Wilful Behaviour: (Brunetti 11) (Commissario Brunetti)


Like any city, Venice has its secrets and things in the past it would rather not be true but there are elements of the second world war that just might warrant murder in some eyes. Venice over the years since the war has of course changed -and those who collected paintings and artworks might now have to explain where they came from. When two people are murdered, then the past really has to come to the fore and be examined, however painful it might be.

Wilful Behaviour ( Brunetti 11)

Widespread profiteering, a misappropriation of art, and many many skeletons in even more cupboards. Locations Reset Italy A: Venice - Island of Pellestrina B: Venice - Querini Stampalia C: Venice - University in Venice D: Venice - Brunetti's office. Travel Guide Ah Venice. This time I noticed much more detail about the period after WW II - the fact that the real history of the war was falsified.

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Wilful Behaviour has ratings and reviews. Alex is The Romance Fox said: Willful Behavior, (Commissario Brunetti Series #11 by Donna Leon) takes. Editorial Reviews. Review. "A classic example of detective-book murder, it is satisfyingly difficult.

Count Falier says, "Just like the French, we couldn't forget what happened during the war years fast enough. You know my feelings about the Germans But to give them credit, they looked at what they did The Allies, once the Nuremberg trials were over, would never had pushed the Germans' noses in it.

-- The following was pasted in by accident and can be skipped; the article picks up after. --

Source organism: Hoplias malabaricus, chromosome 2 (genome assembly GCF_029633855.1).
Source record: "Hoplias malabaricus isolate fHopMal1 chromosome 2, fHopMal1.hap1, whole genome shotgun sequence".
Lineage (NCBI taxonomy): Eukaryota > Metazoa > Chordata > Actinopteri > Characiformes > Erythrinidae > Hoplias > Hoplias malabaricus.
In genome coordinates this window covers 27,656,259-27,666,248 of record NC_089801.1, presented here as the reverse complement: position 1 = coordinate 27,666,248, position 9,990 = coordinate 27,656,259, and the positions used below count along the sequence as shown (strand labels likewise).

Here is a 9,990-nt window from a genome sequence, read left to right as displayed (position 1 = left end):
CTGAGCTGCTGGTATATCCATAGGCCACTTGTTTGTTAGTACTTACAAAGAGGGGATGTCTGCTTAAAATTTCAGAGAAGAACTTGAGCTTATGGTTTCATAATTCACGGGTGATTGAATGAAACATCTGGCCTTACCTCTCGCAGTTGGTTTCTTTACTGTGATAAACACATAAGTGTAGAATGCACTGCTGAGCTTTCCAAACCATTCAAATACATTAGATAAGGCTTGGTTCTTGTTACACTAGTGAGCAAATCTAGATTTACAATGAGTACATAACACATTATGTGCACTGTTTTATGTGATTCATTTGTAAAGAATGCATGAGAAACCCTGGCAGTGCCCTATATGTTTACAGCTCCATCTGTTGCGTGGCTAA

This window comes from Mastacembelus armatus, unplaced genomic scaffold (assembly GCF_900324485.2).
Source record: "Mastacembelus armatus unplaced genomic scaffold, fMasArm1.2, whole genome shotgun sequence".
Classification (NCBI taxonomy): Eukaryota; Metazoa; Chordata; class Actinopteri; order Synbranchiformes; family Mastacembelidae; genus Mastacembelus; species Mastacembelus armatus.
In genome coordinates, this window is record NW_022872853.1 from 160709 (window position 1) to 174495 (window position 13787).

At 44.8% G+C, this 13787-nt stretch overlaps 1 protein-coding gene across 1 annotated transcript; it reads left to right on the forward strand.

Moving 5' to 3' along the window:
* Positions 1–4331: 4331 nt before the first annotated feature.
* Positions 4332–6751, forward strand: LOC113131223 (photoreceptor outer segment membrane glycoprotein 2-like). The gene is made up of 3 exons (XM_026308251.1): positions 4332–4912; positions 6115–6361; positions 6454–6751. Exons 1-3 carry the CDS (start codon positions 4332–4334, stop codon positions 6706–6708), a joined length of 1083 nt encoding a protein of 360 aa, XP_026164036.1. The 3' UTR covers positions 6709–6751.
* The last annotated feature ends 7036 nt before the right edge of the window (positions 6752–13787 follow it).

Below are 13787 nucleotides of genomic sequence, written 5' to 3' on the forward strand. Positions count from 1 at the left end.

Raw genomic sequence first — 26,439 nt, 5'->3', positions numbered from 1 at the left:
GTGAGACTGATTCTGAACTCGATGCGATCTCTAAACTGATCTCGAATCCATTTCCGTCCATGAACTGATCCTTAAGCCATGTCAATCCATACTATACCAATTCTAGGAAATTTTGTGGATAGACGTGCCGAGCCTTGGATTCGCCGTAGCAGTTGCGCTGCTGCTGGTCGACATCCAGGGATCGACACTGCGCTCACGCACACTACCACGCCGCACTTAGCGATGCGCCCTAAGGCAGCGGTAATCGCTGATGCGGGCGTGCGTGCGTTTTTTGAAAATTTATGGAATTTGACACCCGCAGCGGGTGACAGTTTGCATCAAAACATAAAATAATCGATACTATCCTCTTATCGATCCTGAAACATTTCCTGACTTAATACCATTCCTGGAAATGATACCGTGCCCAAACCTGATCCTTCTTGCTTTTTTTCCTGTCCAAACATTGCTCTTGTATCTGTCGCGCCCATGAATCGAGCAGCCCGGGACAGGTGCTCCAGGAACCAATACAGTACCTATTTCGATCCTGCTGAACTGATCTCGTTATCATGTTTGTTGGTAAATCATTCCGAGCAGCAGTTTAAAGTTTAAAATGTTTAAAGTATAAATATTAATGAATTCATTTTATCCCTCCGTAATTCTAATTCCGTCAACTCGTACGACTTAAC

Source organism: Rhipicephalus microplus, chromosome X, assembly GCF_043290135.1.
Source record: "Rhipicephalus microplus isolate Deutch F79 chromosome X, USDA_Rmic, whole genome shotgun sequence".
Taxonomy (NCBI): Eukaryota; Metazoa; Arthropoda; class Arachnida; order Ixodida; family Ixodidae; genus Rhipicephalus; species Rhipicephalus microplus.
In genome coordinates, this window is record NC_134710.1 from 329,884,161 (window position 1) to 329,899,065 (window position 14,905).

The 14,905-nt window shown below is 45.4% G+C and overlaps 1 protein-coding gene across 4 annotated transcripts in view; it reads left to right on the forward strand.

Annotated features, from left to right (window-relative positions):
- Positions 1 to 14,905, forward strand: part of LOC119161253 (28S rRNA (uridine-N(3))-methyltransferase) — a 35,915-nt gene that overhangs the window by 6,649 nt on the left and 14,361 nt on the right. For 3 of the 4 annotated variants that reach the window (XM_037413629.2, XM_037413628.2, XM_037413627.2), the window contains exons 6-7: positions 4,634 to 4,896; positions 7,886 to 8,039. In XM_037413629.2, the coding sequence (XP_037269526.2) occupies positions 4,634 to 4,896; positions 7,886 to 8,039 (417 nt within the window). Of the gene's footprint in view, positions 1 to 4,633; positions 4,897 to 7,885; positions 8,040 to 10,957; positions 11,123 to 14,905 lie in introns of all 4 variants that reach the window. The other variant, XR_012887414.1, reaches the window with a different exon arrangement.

But they chose to examine the war years, at least to a certain degree. We never did, and so there is no history of those years, at least none that's reliable. Vianello says, "'You can understand young people believing all that shit. After all, the schools don't teach them anything about what really happened. But you'd think people who lived it, who were adults all during it and who saw what happened, you'd think they'd realize. Commissario Brunetti's wife Paola is approached by one of her students with a question - is there a way for someone convicted of a crime to get a posthumous pardon?

She speaks to Brunetti and admits it is about her grandfather, and he voices his opinion that he does not believe a pardon is possible. But later she is found stabbed to death in her apartment, and Brunetti's investigation into her grandfather uncovers a tale of Nazi collaboration and acquisition of art from desperate German Jews dur Commissario Brunetti's wife Paola is approached by one of her students with a question - is there a way for someone convicted of a crime to get a posthumous pardon?